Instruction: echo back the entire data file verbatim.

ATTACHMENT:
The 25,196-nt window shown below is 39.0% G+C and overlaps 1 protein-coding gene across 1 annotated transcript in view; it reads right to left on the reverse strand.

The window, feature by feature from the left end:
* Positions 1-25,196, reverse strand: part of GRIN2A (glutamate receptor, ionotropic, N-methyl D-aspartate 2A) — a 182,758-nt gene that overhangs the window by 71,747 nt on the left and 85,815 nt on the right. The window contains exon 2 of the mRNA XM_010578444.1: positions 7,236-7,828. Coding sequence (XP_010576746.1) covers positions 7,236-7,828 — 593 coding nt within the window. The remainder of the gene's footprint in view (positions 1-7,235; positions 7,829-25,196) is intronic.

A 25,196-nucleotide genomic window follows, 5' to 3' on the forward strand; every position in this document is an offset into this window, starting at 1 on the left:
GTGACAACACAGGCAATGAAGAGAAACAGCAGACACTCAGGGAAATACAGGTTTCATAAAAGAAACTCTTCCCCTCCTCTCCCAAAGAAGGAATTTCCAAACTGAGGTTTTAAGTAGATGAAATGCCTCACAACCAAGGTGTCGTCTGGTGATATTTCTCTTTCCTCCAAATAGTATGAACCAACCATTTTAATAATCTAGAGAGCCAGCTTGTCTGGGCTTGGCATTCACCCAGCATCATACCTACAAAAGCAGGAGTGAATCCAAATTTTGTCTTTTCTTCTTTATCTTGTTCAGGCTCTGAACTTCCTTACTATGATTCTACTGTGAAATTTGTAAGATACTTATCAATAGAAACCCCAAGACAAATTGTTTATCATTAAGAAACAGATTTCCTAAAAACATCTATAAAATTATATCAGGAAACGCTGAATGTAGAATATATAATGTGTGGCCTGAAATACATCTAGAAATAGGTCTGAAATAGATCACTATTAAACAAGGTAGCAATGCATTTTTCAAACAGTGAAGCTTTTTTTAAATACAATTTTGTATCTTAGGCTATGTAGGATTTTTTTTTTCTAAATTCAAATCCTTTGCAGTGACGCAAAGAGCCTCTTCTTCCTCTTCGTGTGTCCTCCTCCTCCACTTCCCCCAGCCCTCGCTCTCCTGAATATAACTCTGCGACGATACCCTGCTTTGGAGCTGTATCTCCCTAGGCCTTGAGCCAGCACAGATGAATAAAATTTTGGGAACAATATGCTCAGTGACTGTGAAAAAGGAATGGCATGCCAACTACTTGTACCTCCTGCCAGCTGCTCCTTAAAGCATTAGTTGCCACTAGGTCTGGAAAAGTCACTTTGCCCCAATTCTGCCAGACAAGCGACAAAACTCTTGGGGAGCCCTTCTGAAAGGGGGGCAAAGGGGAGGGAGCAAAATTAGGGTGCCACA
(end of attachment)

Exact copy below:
The 25,196-nt window shown below is 39.0% G+C and overlaps 1 protein-coding gene across 1 annotated transcript in view; it reads right to left on the reverse strand.

The window, feature by feature from the left end:
* Positions 1-25,196, reverse strand: part of GRIN2A (glutamate receptor, ionotropic, N-methyl D-aspartate 2A) — a 182,758-nt gene that overhangs the window by 71,747 nt on the left and 85,815 nt on the right. The window contains exon 2 of the mRNA XM_010578444.1: positions 7,236-7,828. Coding sequence (XP_010576746.1) covers positions 7,236-7,828 — 593 coding nt within the window. The remainder of the gene's footprint in view (positions 1-7,235; positions 7,829-25,196) is intronic.

A 25,196-nucleotide genomic window follows, 5' to 3' on the forward strand; every position in this document is an offset into this window, starting at 1 on the left:
GTGACAACACAGGCAATGAAGAGAAACAGCAGACACTCAGGGAAATACAGGTTTCATAAAAGAAACTCTTCCCCTCCTCTCCCAAAGAAGGAATTTCCAAACTGAGGTTTTAAGTAGATGAAATGCCTCACAACCAAGGTGTCGTCTGGTGATATTTCTCTTTCCTCCAAATAGTATGAACCAACCATTTTAATAATCTAGAGAGCCAGCTTGTCTGGGCTTGGCATTCACCCAGCATCATACCTACAAAAGCAGGAGTGAATCCAAATTTTGTCTTTTCTTCTTTATCTTGTTCAGGCTCTGAACTTCCTTACTATGATTCTACTGTGAAATTTGTAAGATACTTATCAATAGAAACCCCAAGACAAATTGTTTATCATTAAGAAACAGATTTCCTAAAAACATCTATAAAATTATATCAGGAAACGCTGAATGTAGAATATATAATGTGTGGCCTGAAATACATCTAGAAATAGGTCTGAAATAGATCACTATTAAACAAGGTAGCAATGCATTTTTCAAACAGTGAAGCTTTTTTTAAATACAATTTTGTATCTTAGGCTATGTAGGATTTTTTTTTTCTAAATTCAAATCCTTTGCAGTGACGCAAAGAGCCTCTTCTTCCTCTTCGTGTGTCCTCCTCCTCCACTTCCCCCAGCCCTCGCTCTCCTGAATATAACTCTGCGACGATACCCTGCTTTGGAGCTGTATCTCCCTAGGCCTTGAGCCAGCACAGATGAATAAAATTTTGGGAACAATATGCTCAGTGACTGTGAAAAAGGAATGGCATGCCAACTACTTGTACCTCCTGCCAGCTGCTCCTTAAAGCATTAGTTGCCACTAGGTCTGGAAAAGTCACTTTGCCCCAATTCTGCCAGACAAGCGACAAAACTCTTGGGGAGCCCTTCTGAAAGGGGGGCAAAGGGGAGGGAGCAAAATTAGGGTGCCACA